Table 2

Causes and risk factors for erectile dysfunction [1]

Environmental

Exogenous

Metabolic

Neurological

Vascular

Others

Ageing

Smoking

Diabetes

mellitus

Multiple sclerosis

Coronary and/or

peripheral vascular

disease

Radial prostatectomy

 

Drugs

Hyperlipidaemia

Spinal cord injury

Aorto-iliac surgery

Radial cysto-prostatectomy

 

Alcohol

 

Other neurological

disorders

Hypertension

Blunt perineal and/or pelvic trauma

 

Hormone treatments

   

Hyperprolactinaemia

     

Psychogenic

Hyperprolactinemia is a relatively uncommon cause of erectile dysfunction in men and is most often caused by a microprolactinoma of the pituitary gland. Symptoms may also include diminished libido, infertility and more rarely, reduction in facial and body hair, galactorrhoea and gynaecomastia [4]. Prolactin inhibits the release of LH and FSH, directly impairing testosterone production [5]. Treatment of hyperprolactinemia/prolactinoma is via suppression of prolactin, either with medical therapy using dopamine agonists (eg bromocriptine or cabergoline) or transsphenoidal surgery [4, 5]. Prolactin secretion is normally inhibited by dopamine flux down the pituitary stalk from the hypothalamus. Raised prolactin levels occur due to either a prolactin-secreting adenoma within the pituitary or from the lack of dopamine-mediated suppression from stalk dysfunction, which can occur if the stalk is distorted by intra- or extra-sella lesions, as we believe was the case in this patient. In this case, conventional treatment for hyperprolactinaemia would only be symptomatic, given that the underlying cause was not due to a prolactin-secreting tumour, but to the increased vascularity of the bones and associated deformity surrounding the pituitary gland, along with stalk dysfunction.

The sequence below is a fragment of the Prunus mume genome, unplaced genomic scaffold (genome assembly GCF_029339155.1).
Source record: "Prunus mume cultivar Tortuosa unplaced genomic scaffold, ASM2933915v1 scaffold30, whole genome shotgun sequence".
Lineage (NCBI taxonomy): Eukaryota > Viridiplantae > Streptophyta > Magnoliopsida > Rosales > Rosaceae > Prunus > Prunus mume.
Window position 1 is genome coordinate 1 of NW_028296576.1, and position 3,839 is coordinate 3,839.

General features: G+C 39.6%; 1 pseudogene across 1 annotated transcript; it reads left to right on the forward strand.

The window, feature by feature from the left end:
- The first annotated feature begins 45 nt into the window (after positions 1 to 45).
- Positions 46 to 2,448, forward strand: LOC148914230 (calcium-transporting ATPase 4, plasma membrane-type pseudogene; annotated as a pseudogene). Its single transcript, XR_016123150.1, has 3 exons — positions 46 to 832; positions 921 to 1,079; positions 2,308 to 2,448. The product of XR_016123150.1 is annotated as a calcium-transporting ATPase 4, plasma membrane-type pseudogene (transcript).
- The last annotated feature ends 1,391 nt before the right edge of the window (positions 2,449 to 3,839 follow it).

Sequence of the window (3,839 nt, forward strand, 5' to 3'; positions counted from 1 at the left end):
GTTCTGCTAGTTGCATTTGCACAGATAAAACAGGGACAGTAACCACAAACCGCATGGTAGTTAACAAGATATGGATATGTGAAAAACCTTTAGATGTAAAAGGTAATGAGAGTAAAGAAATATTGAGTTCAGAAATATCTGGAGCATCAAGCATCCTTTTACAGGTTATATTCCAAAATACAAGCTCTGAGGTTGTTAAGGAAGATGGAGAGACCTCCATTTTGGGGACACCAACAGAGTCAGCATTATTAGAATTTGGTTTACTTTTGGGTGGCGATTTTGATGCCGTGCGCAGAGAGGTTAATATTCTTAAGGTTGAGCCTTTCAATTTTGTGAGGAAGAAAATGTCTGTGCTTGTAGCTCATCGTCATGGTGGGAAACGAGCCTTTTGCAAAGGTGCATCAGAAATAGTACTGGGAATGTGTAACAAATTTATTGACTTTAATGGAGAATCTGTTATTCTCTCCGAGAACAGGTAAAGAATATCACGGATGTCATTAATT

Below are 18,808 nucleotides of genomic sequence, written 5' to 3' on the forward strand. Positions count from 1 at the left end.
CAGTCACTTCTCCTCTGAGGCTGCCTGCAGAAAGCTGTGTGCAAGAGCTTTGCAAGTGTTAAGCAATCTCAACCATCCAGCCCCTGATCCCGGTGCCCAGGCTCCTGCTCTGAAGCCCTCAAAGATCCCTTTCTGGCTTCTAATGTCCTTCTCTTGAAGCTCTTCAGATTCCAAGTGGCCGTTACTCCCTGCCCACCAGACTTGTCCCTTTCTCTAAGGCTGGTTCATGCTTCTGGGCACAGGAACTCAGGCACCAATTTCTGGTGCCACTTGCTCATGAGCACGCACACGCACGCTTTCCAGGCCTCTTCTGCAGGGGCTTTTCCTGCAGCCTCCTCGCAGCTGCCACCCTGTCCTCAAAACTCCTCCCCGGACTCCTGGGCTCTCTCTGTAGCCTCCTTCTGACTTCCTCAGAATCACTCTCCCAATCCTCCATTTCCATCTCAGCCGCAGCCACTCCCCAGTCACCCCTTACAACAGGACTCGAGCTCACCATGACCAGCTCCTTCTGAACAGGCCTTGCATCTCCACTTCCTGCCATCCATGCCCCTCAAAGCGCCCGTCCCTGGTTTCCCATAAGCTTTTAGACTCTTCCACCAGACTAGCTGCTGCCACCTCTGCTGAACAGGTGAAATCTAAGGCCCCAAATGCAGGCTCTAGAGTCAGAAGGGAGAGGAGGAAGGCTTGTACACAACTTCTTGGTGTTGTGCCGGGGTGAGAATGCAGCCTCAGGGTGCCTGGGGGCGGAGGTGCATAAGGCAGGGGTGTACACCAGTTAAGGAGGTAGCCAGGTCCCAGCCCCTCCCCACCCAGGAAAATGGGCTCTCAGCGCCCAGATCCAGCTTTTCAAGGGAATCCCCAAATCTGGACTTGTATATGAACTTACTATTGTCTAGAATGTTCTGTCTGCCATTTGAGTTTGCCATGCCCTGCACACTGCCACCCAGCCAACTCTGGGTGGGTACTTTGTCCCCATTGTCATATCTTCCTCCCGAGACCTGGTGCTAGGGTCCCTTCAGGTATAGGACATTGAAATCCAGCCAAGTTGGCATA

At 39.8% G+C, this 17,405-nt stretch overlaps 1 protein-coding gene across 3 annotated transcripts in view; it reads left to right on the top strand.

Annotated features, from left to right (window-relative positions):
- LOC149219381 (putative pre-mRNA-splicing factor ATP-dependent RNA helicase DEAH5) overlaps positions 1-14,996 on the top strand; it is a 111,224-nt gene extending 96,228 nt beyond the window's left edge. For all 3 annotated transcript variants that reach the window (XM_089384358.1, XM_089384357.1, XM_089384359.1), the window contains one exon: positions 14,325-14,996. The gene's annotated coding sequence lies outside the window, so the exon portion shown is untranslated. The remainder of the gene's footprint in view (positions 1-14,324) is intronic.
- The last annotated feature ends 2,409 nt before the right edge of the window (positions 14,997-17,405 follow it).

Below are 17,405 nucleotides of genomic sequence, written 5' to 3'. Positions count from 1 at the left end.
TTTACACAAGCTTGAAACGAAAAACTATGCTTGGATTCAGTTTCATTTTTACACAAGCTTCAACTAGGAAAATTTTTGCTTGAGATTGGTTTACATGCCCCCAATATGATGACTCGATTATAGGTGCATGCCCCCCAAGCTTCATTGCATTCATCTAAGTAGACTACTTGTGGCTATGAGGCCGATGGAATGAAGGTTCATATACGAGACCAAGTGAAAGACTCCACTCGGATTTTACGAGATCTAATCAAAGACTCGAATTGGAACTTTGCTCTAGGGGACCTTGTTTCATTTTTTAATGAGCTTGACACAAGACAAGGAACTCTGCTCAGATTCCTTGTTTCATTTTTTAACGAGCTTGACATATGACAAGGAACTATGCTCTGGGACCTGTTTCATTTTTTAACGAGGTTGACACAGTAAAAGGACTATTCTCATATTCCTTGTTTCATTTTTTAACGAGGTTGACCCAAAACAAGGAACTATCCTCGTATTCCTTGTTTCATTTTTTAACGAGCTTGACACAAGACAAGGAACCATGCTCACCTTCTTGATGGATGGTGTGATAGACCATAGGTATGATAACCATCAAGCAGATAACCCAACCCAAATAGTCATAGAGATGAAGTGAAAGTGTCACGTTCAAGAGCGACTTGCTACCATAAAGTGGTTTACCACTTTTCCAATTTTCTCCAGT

The response to treatment of hyperprolactinemia/prolactinoma is via measurement of normalizing prolactin, along with subjective improvement of symptoms, such as return of libido or erectile function [5].

Paget's disease of bone (osteitis deformans) is a chronic inflammatory remodelling disease first described by Sir James Paget in 1877 [6]. Any bone may be affected but most commonly it is the axial skeleton (spine, pelvis, femur, sacrum and skull) that is affected. The symptoms of Paget's disease include bone pain, skeletal deformity, pathological fractures and high-output congestive cardiac failure (increased vascularity and blood flow). Symptoms and complications in the skull include headache, skull enlargement (for example, frontal bossing) and deafness owing to compression of the eighth cranial nerve. More rarely, compression of the second, fifth and seventh cranial nerves can occur, if the disease directly disrupts the paths of these nerves [7, 8].

The mainstay of treatment for Paget's disease is to control disease activity with bisphosphonates. This is the first reported case of Paget's disease affecting pituitary gland function by involvement of the sphenoid bone. In this case, a course of intravenous pamidronate was used successfully but other oral bisphosphonates can be used depending on disease severity [7, 8].

Conclusion

Hyperprolactinemia is an extremely rare consequence of a common bone disorder. Although there are other complications of Paget's disease related to increased vascularity of bone, we have not identified any such similar cases of pituitary hormone dysfunction in the literature. This complication was important to recognise as hyperprolactinemia was treated by treating the Paget's disease with bisphosphonates, and not with traditional therapies used for hyperprolactinemia/microprolactinoma.

Consent

Written informed consent was obtained from the patient for publication of this case report and any accompanying images. A copy of the written consent is available for review by the Editor-in-Chief of this journal.

Declarations

Authors’ Affiliations

(1)
ST2 Core Medical Training, Hull Royal Infirmary
(2)
York Hospital

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Copyright

© Hepherd and Jennings; licensee BioMed Central Ltd. 2008